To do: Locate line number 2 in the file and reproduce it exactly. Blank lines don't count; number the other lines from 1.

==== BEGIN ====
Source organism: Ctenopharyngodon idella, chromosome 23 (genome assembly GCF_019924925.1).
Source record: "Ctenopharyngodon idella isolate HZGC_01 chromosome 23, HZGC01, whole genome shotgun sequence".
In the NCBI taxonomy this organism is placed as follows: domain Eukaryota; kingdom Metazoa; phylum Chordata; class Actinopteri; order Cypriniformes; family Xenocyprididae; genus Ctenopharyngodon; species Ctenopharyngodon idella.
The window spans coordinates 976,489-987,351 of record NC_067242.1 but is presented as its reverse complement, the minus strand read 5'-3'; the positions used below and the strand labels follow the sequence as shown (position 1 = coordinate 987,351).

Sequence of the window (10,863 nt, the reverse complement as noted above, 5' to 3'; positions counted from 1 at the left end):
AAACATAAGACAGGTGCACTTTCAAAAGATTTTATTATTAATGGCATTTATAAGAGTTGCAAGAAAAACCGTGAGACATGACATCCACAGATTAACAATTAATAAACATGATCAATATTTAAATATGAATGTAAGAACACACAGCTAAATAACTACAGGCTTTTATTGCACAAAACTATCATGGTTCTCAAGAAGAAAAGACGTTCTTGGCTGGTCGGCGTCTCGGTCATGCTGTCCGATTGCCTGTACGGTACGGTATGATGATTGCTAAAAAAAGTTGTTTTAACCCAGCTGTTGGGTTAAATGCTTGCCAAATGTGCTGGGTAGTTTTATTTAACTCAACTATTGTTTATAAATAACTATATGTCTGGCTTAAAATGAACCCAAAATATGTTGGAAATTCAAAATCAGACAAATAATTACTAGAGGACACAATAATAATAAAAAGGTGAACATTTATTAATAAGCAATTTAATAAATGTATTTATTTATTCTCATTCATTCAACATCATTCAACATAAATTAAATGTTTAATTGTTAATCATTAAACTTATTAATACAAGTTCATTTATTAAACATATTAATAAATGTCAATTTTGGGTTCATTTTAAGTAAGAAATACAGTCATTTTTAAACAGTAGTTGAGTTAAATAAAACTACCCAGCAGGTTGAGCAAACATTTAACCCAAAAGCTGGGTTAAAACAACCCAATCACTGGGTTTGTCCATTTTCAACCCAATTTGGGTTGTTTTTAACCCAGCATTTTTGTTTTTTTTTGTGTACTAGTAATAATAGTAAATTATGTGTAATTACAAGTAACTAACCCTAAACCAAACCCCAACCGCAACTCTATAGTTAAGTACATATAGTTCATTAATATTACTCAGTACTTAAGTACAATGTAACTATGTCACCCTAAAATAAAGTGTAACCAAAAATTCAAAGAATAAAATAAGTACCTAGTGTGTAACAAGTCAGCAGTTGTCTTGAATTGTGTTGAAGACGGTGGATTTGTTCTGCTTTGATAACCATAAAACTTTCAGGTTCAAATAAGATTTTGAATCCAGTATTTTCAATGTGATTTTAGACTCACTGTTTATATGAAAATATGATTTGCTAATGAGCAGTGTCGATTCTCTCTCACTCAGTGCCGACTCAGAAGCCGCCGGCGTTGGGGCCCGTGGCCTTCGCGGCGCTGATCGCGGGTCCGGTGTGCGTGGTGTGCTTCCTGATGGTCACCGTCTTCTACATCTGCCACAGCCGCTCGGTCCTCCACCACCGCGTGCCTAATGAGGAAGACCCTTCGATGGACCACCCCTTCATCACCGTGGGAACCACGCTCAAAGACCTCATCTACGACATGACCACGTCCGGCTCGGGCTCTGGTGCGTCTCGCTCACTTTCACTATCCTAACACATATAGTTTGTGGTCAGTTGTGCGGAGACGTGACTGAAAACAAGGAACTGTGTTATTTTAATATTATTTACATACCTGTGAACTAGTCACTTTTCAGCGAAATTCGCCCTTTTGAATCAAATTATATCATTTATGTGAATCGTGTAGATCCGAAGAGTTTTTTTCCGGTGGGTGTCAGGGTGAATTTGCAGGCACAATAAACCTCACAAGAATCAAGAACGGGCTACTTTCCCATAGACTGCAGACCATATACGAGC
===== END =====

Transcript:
Source record: "Ctenopharyngodon idella isolate HZGC_01 chromosome 23, HZGC01, whole genome shotgun sequence".